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XNOR has two definitions:

\$1^{st}:XNOR=NOT(XOR)\$

\$2^{nd}: XNOR(A,B)=\overline{A}\cdot\overline{B}+A\cdot B\$

The problem is that these definitions are not equal in Odd inputs, the second definition acts as xor at odd inputs.

is the second really a definition or is it just the SOP of the first definition at 2 inputs?

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    \$\begingroup\$ If you want to ask about odd numbers of inputs, you should make your definitions of the function for an odd number of inputs. \$\endgroup\$ – The Photon Dec 4 '18 at 21:23
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    \$\begingroup\$ These are equal. The number of inputs here are not Odd. XOR with number of inputs greater than 2 has two conflicting definitions indeed. electronics.stackexchange.com/questions/93713/… \$\endgroup\$ – Eugene Sh. Dec 4 '18 at 21:23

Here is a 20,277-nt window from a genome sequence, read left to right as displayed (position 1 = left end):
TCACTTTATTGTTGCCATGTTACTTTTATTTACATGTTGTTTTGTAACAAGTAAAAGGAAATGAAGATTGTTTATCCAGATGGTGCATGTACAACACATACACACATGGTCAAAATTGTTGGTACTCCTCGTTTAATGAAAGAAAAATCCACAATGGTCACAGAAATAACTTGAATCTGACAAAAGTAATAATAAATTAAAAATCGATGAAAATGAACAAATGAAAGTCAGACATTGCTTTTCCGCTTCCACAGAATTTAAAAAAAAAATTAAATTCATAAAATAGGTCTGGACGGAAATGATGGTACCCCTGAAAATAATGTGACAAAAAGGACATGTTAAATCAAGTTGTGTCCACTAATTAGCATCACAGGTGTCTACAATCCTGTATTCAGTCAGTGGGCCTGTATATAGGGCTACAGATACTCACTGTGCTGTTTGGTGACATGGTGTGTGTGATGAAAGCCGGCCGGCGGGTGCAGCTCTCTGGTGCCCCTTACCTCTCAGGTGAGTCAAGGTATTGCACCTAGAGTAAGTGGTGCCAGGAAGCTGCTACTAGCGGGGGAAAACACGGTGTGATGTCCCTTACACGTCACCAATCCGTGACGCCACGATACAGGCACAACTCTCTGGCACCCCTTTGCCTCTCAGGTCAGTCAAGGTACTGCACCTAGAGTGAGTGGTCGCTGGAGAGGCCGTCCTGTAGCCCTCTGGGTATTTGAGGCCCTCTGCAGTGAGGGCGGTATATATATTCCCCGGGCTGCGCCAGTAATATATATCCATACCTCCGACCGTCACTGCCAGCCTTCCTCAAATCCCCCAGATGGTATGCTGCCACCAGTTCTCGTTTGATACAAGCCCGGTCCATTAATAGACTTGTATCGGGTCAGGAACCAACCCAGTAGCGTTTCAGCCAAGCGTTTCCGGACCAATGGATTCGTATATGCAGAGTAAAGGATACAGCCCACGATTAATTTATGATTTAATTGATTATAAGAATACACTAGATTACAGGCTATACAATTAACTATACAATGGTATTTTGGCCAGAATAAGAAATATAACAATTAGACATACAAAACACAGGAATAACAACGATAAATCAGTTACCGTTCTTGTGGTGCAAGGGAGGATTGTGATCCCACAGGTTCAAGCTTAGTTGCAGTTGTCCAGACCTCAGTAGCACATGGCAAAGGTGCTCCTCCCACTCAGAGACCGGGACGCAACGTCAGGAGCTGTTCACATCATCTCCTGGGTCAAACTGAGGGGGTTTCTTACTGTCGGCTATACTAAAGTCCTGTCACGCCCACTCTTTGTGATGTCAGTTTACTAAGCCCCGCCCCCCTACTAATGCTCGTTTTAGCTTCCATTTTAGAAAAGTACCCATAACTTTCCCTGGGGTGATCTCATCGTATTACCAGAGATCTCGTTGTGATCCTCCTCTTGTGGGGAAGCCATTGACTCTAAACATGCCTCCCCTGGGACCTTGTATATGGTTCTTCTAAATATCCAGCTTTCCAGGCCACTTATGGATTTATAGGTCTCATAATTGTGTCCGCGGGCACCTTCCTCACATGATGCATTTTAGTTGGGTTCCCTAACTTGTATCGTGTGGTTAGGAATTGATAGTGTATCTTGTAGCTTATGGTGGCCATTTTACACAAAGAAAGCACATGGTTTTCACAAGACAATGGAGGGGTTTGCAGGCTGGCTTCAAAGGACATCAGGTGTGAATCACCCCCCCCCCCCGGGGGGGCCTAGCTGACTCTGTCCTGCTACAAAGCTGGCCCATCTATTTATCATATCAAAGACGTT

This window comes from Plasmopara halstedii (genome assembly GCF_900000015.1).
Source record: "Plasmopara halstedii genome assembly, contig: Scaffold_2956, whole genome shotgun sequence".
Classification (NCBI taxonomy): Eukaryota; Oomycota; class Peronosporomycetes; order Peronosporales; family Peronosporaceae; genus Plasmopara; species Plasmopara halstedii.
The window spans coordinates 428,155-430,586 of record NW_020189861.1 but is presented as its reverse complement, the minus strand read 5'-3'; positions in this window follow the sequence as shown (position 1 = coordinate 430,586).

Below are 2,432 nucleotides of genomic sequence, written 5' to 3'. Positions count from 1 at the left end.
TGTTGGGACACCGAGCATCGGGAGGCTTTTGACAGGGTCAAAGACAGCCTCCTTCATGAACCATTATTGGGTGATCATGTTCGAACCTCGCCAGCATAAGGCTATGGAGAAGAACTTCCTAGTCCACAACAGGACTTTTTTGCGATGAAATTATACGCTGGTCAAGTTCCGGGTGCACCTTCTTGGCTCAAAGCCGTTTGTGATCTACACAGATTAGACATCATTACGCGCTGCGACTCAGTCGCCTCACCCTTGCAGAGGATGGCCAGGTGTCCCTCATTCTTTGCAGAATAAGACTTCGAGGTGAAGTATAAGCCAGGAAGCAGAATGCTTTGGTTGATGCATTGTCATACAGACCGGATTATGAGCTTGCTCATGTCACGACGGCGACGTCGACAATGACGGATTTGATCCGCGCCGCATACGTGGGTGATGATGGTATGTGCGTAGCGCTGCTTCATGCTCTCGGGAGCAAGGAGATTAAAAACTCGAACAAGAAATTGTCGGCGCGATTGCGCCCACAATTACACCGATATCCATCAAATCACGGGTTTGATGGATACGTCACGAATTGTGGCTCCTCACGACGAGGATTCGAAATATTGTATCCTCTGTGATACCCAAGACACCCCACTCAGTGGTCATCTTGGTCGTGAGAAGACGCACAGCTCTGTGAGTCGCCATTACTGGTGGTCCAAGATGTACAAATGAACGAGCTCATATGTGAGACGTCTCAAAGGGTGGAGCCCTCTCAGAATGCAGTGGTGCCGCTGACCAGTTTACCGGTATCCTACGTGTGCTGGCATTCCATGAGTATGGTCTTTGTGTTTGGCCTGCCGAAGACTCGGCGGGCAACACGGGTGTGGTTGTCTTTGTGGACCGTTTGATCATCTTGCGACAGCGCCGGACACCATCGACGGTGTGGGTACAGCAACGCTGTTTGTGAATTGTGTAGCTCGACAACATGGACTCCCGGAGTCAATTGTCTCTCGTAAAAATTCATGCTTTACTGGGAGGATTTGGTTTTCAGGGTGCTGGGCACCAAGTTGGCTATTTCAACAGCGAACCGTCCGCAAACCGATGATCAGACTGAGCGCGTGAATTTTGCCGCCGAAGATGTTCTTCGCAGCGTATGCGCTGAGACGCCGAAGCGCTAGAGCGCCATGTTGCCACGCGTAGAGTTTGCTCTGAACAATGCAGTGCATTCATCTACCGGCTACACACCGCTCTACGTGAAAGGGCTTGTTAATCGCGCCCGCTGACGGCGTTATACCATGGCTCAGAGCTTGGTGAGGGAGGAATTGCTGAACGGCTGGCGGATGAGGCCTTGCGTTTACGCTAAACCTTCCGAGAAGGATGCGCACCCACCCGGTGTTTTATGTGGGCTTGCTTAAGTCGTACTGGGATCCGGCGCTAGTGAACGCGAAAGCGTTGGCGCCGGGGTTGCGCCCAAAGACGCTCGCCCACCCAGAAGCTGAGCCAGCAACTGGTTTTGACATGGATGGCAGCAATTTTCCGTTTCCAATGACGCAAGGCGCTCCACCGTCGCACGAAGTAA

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XNOR is a negation of the Exclusuve OR on any number of inputs. Thus if you have n inputs, you perform

A0 + A1 + ... + An

discarding any carry bits from bit 0 (so that result remains to be 0 or 1), and then negate it.

Sounds like you are looking at the two-input implementation (e.g. from Wikipedia), and it is one of the possible ways to implement XNOR with two inputs. Three input equivalent (and optimized) circuit will look differently.

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